HOW YOUR HORSE SEES THE WORLD— AND ASKS FOR HELP
A recent study examined how horses approach difficult tasks both with and without people present.
When your horse’s ears are pointed in different directions, he may be asking you for help. That’s the conclusion of Italian researchers who recently completed an experiment investigating how horses approach difficult tasks with and without people present.
For their study, researchers at the University of Naples selected 30 horses. To start, each horse was led to a table on which a carrot or apple had been placed; human handlers stood on opposite sides of the table, motionless and facing each other. After three such trials, during which the horses learned the treat was easily reachable, each horse was led to the table under two different experimental conditions: with the treat out of reach with humans present, and with the treat out of reach with no humans present. The horses were tested under each condition and their behavior was filmed for analysis.
Of particular interest to the researchers was which direction each horse’s ears were pointing, an indication of where his attention was focused. “Land predators have the advantage of stereoscopic vision to concentrate in a small visual field, whereas prey (such as horses) need to monitor a large spatial field looking for predators, and thus they have broad spatial visual field,” says Biagio D’Aniello, PhD. “This explains why a dog moves his entire head (or eyes) to link two targets in a lateral field, while horses do not have to. This is also why humans cannot easily determine where the gaze of a horse is focused---only their ears can give us information about attention behavior in horses.”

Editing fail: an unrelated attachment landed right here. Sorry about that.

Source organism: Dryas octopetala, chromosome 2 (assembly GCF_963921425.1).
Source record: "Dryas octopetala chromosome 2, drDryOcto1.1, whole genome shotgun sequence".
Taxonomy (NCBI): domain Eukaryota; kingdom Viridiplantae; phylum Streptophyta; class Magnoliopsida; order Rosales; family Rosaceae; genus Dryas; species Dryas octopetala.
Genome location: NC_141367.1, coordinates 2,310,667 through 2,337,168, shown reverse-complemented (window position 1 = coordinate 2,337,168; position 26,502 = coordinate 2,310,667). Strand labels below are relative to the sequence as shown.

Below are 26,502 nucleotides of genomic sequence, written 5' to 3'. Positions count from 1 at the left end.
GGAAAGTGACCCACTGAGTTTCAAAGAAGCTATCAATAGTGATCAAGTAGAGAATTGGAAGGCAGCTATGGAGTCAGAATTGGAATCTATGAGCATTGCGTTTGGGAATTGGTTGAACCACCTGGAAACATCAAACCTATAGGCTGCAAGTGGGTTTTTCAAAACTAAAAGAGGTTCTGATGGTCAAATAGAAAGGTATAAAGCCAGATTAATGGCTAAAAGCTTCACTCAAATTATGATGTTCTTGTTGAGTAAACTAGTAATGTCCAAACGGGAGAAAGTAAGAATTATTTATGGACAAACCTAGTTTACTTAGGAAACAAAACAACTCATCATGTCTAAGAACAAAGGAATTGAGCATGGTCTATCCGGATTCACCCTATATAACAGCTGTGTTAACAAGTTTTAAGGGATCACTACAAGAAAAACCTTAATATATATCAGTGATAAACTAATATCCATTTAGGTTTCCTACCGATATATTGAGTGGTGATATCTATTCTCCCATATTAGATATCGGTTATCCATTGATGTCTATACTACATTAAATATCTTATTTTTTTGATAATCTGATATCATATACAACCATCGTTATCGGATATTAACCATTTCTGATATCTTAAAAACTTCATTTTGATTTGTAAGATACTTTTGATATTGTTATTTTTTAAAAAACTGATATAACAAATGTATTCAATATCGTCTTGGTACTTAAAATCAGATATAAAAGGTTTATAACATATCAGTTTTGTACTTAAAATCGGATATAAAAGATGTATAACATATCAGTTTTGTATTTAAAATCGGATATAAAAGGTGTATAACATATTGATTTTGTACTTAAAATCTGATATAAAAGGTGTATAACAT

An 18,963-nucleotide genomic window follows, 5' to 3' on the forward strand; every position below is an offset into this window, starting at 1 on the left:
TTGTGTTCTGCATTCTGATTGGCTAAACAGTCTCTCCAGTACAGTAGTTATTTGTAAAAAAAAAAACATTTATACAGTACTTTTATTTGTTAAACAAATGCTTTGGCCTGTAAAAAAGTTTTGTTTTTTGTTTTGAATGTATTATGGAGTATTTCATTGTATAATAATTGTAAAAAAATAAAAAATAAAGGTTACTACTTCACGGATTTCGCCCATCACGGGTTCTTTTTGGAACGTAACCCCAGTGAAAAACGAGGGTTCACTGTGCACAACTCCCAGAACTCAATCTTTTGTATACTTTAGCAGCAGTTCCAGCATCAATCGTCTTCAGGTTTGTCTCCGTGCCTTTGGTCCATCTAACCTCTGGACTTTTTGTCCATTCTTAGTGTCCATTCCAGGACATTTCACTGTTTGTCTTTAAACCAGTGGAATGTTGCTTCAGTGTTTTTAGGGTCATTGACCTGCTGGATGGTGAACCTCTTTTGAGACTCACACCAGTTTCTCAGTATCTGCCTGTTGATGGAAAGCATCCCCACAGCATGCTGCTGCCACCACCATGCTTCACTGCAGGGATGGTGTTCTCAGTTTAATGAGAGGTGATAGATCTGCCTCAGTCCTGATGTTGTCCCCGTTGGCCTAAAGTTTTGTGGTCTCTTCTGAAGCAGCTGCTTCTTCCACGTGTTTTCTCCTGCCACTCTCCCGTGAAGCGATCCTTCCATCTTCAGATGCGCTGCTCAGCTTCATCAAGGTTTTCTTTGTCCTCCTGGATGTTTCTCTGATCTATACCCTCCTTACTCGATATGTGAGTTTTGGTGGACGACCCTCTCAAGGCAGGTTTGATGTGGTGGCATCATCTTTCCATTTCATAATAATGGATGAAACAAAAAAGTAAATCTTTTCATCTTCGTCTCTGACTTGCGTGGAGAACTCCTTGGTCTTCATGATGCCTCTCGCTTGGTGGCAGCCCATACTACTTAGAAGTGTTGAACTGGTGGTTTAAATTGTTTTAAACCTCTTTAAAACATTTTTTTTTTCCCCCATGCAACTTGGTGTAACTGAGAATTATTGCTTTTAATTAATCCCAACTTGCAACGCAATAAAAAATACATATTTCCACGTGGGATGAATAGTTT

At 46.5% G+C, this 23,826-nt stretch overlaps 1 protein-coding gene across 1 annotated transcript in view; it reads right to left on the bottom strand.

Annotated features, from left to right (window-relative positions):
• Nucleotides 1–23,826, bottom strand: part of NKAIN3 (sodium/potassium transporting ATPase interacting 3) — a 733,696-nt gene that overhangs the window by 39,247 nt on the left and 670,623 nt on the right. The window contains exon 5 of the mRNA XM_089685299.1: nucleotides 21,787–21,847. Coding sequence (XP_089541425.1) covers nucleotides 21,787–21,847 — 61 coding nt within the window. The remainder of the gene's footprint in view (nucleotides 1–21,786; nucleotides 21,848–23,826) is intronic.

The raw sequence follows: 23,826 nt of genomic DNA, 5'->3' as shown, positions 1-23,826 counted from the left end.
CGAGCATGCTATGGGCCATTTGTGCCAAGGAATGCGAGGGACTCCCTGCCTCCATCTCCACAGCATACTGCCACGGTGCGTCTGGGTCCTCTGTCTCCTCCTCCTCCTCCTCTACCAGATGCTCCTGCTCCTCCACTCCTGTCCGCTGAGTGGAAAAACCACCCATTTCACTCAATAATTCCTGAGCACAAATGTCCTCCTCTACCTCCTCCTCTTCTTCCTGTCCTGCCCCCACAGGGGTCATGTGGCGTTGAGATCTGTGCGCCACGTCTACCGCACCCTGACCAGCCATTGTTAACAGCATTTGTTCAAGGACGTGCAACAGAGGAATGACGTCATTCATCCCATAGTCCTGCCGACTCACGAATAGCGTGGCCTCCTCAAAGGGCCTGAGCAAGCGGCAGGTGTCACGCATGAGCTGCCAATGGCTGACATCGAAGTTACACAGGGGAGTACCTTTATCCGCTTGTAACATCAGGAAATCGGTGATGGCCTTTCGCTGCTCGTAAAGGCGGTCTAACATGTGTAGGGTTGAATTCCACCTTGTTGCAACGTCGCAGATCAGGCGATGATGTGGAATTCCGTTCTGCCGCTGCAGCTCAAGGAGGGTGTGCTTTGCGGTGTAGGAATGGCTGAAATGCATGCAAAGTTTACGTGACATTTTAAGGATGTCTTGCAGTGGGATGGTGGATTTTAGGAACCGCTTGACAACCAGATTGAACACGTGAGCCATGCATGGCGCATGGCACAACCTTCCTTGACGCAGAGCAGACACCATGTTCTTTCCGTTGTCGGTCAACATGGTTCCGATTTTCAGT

If a horse focuses on one target, both of his ear cups will be pointed in that direction, a process known as selective attention. In contrast, visual differential attention (VDA) describes focus on two stimuli, which is indicated by pointing the ears in different directions. “In our test one relevant stimulus was
the food and the second was the person because the horse identifies the person as a possible resource,” he says. “Horses are aware that humans can bring food.”
The researchers found that horses displayed more frustration-related behavior ---pawing or head tossing ---when the treat was out of reach, suggesting they were looking for a solution
to the problem. The likelihood a horse would display VDA behavior seemed to be influenced by the presence or absence of humans. The horses exhibited VDA most often when the food was out of reach and humans were present, says D’Aniello.
On the other hand, he notes, “when the people were out of the test [area] the VDA behavior lowered
drastically. This is what led us to hypothesize that this behavior was specifically directed to the person. We think that the horses performing the visual differential attention were trying to ask for support in solving the problem from humans.”
D’Aniello says that more study is needed to confirm this finding, but “this kind of behavior could be very
interesting from a practical point of view. For instance, during training having correct information about where the attention of horses is directed could be crucial.”
Reference: “Could the visual differential attention be a referential gesture? A study on horses (Equus caballus) on the impossible task paradigm,” Animals, July 2018